Credit is GOOD!!!!!!!!!!!!
If you want to live in a society any more advanced than that middle ages agrarian society pictured up top, you need a reliable financial system that provides loans and credits. Business can’t expand without loans. Advanced Industrialized countries need credit to exist. No new factory would ever be built if we didn’t have a system of credit and loans.

I think the Dexter Morgan guy should write the next spearhead article on anything financial related.

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Rob July 25, 2010 at 15:19

The introduction to this article sounds very much like the opening monologue in the film “Trainspotting” which goes like this:

“Choose life. Choose a job. Choose a career. Choose a family. Choose a fucking big television, Choose washing machines, cars, compact disc players, and electrical tin openers. Choose good health, low cholesterol and dental insurance. Choose fixed- interest mortgage repayments. Choose a starter home. Choose your friends. Choose leisure wear and matching luggage. Choose a three piece suite on hire purchase in a range of fucking fabrics. Choose DIY and wondering who the fuck you are on a Sunday morning. Choose sitting on that couch watching mind-numbing sprit- crushing game shows, stuffing fucking junk food into your mouth. Choose rotting away at the end of it all, pissing your last in a miserable home, nothing more than an embarrassment to the selfish, fucked-up brats you have spawned to replace yourself. Choose your future. Choose life… But why would I want to do a thing like that? ”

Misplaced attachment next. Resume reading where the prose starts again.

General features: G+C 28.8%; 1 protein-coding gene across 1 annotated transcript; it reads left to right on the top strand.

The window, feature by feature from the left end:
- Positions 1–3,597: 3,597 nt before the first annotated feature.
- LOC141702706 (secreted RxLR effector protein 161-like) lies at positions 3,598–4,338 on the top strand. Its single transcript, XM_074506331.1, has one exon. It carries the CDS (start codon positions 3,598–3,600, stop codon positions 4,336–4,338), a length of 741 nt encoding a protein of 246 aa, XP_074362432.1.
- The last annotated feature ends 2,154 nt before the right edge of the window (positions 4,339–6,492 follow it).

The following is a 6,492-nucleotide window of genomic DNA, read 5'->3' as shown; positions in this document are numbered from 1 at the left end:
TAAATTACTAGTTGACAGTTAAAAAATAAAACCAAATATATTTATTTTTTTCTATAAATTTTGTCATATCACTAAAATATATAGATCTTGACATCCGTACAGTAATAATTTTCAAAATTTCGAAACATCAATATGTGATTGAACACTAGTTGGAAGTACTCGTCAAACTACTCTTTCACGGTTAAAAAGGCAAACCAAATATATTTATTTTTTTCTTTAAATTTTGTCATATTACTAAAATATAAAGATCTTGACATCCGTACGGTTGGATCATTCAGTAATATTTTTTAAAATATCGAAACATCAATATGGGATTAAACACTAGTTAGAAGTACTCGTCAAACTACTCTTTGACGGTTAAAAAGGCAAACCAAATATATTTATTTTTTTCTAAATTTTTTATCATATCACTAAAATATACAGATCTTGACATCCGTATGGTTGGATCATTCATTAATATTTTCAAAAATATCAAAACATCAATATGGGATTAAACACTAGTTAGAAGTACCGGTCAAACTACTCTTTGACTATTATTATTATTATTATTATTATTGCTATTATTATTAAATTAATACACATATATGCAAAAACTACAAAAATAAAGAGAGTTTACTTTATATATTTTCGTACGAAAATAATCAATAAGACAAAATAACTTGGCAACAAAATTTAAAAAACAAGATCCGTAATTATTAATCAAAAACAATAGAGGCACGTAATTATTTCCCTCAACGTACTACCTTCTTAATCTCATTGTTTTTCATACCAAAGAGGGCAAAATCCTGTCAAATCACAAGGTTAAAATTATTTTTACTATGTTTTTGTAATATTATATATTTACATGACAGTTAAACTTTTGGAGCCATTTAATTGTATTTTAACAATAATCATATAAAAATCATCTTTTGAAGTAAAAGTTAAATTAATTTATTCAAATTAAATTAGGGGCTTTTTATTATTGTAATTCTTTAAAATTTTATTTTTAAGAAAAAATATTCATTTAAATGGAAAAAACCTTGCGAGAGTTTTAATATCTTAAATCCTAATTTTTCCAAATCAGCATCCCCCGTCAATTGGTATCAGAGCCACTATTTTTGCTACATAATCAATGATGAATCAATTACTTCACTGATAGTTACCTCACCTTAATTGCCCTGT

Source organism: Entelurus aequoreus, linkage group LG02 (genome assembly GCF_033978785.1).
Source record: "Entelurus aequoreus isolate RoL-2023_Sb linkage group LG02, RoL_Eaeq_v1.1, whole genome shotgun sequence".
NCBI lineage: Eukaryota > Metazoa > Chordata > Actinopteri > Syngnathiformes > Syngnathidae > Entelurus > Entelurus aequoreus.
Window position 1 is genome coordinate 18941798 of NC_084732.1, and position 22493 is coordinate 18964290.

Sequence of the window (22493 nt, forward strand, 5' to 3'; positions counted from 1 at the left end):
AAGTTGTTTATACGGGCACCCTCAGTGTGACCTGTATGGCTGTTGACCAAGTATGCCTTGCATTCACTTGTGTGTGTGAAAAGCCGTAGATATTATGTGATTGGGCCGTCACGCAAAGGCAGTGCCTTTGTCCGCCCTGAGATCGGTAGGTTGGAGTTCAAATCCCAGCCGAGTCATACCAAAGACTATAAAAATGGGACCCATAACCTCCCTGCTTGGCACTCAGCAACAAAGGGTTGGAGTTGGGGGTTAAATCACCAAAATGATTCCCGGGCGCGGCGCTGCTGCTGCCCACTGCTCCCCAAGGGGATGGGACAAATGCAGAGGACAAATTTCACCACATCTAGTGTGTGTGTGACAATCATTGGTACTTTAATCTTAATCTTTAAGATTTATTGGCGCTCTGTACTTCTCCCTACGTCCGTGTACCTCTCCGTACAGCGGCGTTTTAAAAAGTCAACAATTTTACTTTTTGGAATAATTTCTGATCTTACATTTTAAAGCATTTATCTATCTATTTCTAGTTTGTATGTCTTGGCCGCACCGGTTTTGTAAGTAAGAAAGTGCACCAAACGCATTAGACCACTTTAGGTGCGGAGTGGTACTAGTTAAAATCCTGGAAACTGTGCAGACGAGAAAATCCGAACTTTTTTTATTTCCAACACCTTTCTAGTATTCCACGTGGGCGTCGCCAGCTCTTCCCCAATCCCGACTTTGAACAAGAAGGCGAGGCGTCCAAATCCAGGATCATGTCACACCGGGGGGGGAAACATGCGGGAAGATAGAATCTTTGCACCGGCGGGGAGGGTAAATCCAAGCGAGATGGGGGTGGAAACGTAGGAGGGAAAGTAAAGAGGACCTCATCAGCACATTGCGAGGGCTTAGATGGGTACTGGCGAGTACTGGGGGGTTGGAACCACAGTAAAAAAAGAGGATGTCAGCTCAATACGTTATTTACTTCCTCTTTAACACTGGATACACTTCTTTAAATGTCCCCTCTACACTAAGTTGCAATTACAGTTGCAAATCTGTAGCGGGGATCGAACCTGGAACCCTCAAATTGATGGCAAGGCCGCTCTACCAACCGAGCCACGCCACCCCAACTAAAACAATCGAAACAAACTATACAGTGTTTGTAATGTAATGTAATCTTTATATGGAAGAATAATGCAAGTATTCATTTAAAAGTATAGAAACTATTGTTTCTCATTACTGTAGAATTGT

And that was a film about the bleakness of heroin addiction in Scotland. Funny how it sounds a lot like the American dream really.

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ABS July 25, 2010 at 16:56

The article is wrong, and much of it appears lifted from “debt elimination” scams, including one I civilly prosecuted, but what do I know? I only graduated with honors from Wharton with a concentration (major) in Finance, and have more than two decades of work experience in financial issues.

This in particular is a pearl, lifted perhaps word-for-word from the scammers’ marketing materials: “This is precisely why the credit card companies (i.e. the huge, National Banks) are so eager to sign everyone up for credit cards, and they really don’t care if you max them out and are unable to pay them back. ” One of the biggest players in the scheme we were not able to prosecute, due to jurisdiction, was from Hawaii. Is that you?

I’m sure HL means well, but this article really ought to be taken down – its not going to make The Spearhead look good, and really has nothing to do with MRA, guyinism, or whatever one wants to call it. Yes, money is created through the banking system, as some of the commenters have noted, but not in the way described by HL.

It is of course true that the availability of credit can raise prices. For instance, it is quite likely that the availability of student loans has raised the cost of tuition.